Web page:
Treaty of Union (1790)

The Treaty of Union (French: Traité d'Union; Dutch: Tractaet van Vereeninge) was a treaty that led to the creation of the United Belgian States, a confederal republic of the territories of Brabant, Flanders, Hainaut, Namur, Limburg, Guelders, Mechelen, and Luxembourg. It came into effect on 11 January 1790.

United Kingdom

The United Kingdom, officially the United Kingdom of Great Britain and Northern Ireland but more commonly known as the UK or Britain, is a sovereign country lying off the north-western coast of the European mainland. The United Kingdom includes the island of Great Britain, the north-eastern part of the island of Ireland and many smaller islands. Northern Ireland is the only part of the United Kingdom that shares a land border with another sovereign state‍—‌the Republic of Ireland. Apart from this land border, the United Kingdom is surrounded by the Atlantic Ocean, with the North Sea to the east, the English Channel to the south and the Celtic Sea to the south-west, giving it the 12th-longest coastline in the world. The Irish Sea lies between Great Britain and Ireland. With an area of 242,500 square kilometres (93,600 sq mi), the United Kingdom is the 78th-largest sovereign state in the world. It is also the 22nd-most populous country, with an estimated 66.0 million inhabitants in 2017.

The UK is a unitary parliamentary democracy and constitutional monarchy. The current monarch is Queen Elizabeth II, who has reigned since 1952, making her the longest-serving current head of state. The United Kingdom's capital and largest city is London, a global city and financial centre with an urban area population of 10.3 million. Other major urban areas in the UK include Manchester, Birmingham, Leeds, Glasgow and Liverpool.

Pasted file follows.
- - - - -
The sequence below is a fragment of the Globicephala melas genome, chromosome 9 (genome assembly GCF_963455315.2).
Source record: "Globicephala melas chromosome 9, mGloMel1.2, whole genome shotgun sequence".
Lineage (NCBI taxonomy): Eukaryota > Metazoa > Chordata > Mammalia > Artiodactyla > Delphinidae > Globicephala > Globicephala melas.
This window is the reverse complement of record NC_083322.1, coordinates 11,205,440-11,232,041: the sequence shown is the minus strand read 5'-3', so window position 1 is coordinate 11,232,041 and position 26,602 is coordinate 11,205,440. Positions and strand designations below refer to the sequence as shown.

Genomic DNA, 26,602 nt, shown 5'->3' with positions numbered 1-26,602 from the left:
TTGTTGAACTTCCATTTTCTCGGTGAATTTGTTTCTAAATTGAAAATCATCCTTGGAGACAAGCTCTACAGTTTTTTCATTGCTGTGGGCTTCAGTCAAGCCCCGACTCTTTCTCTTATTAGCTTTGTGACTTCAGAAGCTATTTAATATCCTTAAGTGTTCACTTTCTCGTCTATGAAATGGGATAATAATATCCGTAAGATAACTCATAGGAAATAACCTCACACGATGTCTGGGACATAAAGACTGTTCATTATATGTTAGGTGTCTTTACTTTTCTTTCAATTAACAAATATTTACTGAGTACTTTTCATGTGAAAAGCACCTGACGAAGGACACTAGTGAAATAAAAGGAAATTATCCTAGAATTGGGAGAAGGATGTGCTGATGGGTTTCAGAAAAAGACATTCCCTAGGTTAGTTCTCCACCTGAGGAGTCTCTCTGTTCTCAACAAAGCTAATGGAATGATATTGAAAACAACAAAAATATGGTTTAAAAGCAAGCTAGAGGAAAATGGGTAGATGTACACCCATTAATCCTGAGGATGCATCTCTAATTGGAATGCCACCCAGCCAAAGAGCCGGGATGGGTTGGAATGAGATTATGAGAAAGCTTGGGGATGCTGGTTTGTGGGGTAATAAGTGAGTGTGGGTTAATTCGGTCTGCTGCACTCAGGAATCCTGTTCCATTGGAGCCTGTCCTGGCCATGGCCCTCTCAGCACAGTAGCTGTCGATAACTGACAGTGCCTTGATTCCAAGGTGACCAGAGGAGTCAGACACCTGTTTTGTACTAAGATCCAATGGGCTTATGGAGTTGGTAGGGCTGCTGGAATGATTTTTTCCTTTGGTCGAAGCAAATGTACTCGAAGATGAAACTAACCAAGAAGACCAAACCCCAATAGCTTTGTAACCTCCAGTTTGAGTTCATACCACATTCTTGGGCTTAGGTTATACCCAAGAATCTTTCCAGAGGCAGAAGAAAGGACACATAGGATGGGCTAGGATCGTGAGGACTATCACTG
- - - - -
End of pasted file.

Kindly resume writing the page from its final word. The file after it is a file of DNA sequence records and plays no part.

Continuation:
The United Kingdom consists of four constituent countries: England, Scotland, Wales, and Northern Ireland. Their capitals are London, Edinburgh, Cardiff, and Belfast respectively. Apart from England, the countries have their own devolved governments, each with varying powers. The nearby Isle of Man, Bailiwick of Guernsey and Bailiwick of Jersey are not part of the UK, being Crown dependencies with the British Government responsible for defence and international representation. The medieval conquest and subsequent annexation of Wales by the Kingdom of England, followed by the union between England and Scotland in 1707 to form the Kingdom of Great Britain, and the union in 1801 of Great Britain with the Kingdom of Ireland created the United Kingdom of Great Britain and Ireland. Five-sixths of Ireland seceded from the UK in 1922, leaving the present formulation of the United Kingdom of Great Britain and Northern Ireland. There are fourteen British Overseas Territories, the remnants of the British Empire which, at its height in the 1920s, encompassed almost a quarter of the world's land mass and was the largest empire in history. British influence can be observed in the language, culture and political systems of many of its former colonies.The United Kingdom is a developed country and has the world's fifth-largest economy by nominal GDP and ninth-largest economy by purchasing power parity. It has a high-income economy and has a very high Human Development Index rating, ranking 14th in the world. It was the world's first industrialised country and the world's foremost power during the 19th and early 20th centuries. The UK remains a great power, with considerable economic, cultural, military, scientific and political influence internationally. It is a recognised nuclear weapons state and is sixth in military expenditure in the world. It has been a permanent member of the United Nations Security Council since its first session in 1946. It has been a leading member state of the European Union (EU) and its predecessor, the European Economic Community (EEC), since 1973; however, a referendum in 2016 resulted in 51.9% of UK voters favouring leaving the European Union, and the country's exit is being negotiated. The United Kingdom is also a member of the Commonwealth of Nations, the Council of Europe, the G7, the G20, NATO, the Organisation for Economic Co-operation and Development (OECD), Interpol and the World Trade Organization (WTO).